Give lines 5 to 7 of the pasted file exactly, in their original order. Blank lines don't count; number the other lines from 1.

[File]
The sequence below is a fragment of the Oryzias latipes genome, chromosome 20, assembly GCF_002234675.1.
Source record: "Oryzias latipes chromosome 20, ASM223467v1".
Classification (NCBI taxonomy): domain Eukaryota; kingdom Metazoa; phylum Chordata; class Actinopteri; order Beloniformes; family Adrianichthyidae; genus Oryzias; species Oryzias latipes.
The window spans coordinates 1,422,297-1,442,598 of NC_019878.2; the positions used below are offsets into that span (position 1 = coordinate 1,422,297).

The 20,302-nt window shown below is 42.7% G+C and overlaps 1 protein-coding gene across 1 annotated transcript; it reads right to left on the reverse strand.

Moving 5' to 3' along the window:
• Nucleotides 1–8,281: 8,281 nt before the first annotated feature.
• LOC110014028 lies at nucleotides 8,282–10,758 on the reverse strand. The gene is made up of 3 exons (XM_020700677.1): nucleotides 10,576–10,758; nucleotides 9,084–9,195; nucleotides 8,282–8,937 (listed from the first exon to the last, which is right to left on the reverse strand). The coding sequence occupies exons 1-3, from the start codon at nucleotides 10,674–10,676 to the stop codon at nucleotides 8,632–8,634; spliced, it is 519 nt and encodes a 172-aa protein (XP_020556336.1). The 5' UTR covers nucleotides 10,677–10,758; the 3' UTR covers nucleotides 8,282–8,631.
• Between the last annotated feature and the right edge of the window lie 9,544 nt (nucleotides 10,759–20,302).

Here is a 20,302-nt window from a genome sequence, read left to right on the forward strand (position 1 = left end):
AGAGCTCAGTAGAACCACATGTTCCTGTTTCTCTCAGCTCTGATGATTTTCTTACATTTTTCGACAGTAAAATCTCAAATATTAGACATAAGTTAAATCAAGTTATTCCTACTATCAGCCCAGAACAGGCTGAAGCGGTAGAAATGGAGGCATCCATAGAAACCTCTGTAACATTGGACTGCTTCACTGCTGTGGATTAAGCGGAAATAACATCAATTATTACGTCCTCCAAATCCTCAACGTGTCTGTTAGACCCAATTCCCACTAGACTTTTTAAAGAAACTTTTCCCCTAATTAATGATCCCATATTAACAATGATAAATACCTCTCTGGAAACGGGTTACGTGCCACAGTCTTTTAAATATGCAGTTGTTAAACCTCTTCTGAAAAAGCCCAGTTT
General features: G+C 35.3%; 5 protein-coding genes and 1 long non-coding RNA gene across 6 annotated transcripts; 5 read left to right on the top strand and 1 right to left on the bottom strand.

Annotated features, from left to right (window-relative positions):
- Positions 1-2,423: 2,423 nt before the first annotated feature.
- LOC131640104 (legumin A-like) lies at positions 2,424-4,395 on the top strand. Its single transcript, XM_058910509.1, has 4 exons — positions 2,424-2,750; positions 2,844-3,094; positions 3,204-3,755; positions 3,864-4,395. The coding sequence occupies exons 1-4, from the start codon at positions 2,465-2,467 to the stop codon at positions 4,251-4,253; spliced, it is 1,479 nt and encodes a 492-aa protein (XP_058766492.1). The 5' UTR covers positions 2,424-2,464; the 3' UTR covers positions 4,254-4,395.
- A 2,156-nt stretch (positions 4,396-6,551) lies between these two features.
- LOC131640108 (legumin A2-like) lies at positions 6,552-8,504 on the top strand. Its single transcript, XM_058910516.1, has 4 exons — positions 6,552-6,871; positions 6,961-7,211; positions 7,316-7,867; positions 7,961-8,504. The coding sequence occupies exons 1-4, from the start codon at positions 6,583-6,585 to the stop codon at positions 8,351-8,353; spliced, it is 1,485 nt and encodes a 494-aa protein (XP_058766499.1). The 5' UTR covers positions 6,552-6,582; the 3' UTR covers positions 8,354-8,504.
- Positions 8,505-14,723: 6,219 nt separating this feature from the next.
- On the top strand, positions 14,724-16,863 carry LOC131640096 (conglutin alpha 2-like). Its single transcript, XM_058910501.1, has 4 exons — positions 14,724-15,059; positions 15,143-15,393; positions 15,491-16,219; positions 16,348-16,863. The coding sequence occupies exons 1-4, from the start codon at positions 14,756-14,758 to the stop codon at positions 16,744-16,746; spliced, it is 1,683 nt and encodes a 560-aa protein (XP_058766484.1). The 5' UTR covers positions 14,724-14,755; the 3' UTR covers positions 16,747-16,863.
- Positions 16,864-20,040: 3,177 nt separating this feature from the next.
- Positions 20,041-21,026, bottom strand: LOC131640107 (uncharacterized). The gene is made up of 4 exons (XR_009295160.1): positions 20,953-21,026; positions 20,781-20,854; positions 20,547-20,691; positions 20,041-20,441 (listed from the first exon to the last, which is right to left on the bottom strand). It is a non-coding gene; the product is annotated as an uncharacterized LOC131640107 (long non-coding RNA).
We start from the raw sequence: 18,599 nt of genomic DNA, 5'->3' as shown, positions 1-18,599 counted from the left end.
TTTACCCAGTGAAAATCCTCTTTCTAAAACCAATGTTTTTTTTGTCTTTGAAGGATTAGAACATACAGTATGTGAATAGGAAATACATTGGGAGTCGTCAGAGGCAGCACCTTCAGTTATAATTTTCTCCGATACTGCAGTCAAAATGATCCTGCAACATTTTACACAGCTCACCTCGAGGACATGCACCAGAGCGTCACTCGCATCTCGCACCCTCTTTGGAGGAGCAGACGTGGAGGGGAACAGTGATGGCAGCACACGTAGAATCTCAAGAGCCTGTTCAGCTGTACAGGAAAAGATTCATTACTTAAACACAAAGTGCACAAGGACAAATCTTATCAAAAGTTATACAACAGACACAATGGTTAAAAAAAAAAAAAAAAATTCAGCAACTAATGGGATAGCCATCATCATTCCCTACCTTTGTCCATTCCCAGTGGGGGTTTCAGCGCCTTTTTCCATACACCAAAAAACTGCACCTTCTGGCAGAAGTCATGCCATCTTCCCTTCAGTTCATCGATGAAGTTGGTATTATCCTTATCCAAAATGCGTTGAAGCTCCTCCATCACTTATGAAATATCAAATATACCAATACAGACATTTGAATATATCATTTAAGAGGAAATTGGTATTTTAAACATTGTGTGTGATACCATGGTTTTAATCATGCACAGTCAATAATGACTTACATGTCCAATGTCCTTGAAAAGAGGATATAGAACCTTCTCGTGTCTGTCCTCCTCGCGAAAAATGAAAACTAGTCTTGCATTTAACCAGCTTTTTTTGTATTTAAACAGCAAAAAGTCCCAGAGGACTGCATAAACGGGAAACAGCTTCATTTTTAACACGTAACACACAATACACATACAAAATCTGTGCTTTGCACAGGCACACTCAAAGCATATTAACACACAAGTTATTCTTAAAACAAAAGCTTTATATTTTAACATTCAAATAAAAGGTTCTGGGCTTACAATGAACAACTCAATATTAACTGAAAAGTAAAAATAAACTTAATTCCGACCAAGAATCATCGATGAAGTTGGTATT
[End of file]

The 20,302-nt window shown below is 42.7% G+C and overlaps 1 protein-coding gene across 1 annotated transcript; it reads right to left on the reverse strand.

Moving 5' to 3' along the window:
• Nucleotides 1–8,281: 8,281 nt before the first annotated feature.